13. All-optical active switching in individual semiconductor nanowires

    NASA Astrophysics Data System (ADS)

    Piccione, Brian; Cho, Chang-Hee; van Vugt, Lambert K.; Agarwal, Ritesh

    2012-10-01

    The imminent limitations of electronic integrated circuits are stimulating intense activity in the area of nanophotonics for the development of on-chip optical components, and solutions incorporating direct-bandgap semiconductors are important in achieving this end. Optical processing of data at the nanometre scale is promising for circumventing these limitations, but requires the development of a toolbox of components including emitters, detectors, modulators, waveguides and switches. In comparison to components fabricated using top-down methods, semiconductor nanowires offer superior surface properties and stronger optical confinement. They are therefore ideal candidates for nanoscale optical network components, as well as model systems for understanding optical confinement. Here, we demonstrate all-optical switching in individual CdS nanowire cavities with subwavelength dimensions through stimulated polariton scattering, as well as a functional NAND gate built from multiple switches. The device design exploits the strong light-matter coupling present in these nanowires, leading to footprints that are a fraction of those of comparable silicon-based dielectric contrast and photonic crystal devices.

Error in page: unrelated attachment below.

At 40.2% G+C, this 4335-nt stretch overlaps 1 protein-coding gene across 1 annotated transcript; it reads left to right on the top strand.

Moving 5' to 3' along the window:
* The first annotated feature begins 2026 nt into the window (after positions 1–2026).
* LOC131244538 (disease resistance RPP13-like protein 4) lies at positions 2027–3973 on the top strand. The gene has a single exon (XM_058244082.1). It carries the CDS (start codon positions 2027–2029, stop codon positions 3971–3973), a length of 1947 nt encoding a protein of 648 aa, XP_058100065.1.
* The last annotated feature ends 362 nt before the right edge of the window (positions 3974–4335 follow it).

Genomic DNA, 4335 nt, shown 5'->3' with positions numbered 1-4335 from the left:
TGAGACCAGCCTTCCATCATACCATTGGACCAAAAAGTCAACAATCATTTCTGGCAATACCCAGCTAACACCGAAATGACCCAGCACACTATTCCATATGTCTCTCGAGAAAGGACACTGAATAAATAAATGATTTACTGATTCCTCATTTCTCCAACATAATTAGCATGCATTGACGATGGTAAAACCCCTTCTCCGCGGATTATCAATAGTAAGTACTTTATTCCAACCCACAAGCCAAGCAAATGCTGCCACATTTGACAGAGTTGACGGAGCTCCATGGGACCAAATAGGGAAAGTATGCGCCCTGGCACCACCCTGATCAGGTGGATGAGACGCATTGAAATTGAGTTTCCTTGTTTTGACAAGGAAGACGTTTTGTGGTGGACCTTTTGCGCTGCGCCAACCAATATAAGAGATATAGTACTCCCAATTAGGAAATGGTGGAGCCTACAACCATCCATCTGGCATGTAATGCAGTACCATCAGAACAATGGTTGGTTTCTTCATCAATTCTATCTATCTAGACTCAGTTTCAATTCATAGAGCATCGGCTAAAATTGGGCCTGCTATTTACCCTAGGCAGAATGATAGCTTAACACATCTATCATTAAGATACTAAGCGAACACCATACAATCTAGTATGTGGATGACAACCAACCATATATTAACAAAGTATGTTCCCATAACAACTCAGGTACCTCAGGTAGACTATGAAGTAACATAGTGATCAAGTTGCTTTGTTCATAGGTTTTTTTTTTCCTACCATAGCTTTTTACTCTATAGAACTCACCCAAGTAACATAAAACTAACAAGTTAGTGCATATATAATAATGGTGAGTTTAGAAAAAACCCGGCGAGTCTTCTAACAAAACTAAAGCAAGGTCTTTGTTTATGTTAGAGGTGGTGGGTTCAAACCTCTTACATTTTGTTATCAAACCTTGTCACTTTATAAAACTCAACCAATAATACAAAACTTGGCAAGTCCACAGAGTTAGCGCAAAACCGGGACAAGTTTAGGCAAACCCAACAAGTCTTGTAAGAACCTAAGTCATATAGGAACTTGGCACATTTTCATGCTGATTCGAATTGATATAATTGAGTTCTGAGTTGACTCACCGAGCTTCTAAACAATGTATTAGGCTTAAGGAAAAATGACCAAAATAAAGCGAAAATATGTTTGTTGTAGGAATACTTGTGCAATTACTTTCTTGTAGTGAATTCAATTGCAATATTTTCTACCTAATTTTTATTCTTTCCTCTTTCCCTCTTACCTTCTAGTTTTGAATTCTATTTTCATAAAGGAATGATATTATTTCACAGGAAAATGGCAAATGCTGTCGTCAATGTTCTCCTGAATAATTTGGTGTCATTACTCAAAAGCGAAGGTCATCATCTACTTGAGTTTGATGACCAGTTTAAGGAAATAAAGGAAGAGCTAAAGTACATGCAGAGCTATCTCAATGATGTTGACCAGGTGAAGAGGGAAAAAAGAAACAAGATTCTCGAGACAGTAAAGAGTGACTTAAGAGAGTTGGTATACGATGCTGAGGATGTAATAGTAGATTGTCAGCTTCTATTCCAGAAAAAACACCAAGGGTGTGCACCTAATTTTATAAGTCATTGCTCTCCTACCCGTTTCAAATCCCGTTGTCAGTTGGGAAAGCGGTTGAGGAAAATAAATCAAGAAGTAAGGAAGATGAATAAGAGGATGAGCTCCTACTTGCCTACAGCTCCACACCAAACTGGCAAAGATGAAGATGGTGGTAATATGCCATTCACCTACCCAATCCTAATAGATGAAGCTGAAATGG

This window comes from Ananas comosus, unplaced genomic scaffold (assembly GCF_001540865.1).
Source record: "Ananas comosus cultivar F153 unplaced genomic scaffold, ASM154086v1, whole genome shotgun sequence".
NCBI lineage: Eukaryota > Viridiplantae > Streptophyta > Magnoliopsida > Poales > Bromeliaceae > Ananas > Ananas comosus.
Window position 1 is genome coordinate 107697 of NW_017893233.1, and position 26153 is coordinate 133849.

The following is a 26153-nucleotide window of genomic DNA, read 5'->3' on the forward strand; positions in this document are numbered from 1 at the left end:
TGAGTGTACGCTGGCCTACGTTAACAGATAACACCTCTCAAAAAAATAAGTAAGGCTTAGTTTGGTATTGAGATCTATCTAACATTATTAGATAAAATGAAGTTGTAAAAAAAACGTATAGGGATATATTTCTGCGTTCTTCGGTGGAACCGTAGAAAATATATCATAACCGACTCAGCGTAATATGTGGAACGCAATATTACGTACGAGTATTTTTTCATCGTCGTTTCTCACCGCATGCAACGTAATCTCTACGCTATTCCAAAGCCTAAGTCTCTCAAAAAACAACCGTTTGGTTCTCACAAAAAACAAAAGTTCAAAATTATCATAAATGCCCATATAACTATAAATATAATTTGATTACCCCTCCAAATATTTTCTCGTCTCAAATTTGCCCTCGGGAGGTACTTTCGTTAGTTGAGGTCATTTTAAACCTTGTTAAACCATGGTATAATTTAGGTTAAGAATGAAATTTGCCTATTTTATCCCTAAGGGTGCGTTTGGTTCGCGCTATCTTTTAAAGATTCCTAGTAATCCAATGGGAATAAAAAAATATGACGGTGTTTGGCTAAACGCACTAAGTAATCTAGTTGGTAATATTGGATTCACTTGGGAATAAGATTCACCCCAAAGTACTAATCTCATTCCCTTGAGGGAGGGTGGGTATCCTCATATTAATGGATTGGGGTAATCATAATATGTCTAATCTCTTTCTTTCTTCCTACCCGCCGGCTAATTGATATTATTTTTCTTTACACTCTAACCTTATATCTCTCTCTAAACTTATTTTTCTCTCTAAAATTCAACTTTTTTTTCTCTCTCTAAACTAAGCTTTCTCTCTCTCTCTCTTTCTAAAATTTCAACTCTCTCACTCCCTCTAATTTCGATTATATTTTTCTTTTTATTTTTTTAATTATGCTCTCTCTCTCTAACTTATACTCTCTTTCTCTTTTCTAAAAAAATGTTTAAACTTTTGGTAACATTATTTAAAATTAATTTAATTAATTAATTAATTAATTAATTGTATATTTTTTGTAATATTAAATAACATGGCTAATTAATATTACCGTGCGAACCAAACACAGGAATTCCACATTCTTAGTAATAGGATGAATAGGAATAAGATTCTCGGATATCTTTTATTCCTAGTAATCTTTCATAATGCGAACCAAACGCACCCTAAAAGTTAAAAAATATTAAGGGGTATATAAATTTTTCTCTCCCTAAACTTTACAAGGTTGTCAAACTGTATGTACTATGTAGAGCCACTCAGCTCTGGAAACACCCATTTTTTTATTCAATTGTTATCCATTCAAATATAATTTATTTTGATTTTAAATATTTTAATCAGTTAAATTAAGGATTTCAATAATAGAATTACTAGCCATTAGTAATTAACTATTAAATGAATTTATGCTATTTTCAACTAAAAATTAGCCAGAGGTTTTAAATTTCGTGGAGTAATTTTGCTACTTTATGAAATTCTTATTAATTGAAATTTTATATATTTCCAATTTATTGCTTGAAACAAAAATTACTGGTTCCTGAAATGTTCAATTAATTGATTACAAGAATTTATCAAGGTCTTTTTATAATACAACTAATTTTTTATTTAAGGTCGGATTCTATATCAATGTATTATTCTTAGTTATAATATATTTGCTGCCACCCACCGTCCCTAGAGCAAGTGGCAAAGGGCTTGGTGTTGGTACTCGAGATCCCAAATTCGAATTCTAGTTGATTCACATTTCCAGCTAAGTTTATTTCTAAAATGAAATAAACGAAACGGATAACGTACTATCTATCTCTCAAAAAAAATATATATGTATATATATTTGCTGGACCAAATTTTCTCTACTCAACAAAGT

14. Origin of optical activity in the purple bacterial photoreaction center

    SciTech Connect

    Mar, T.; Gingras, G.

    1995-07-18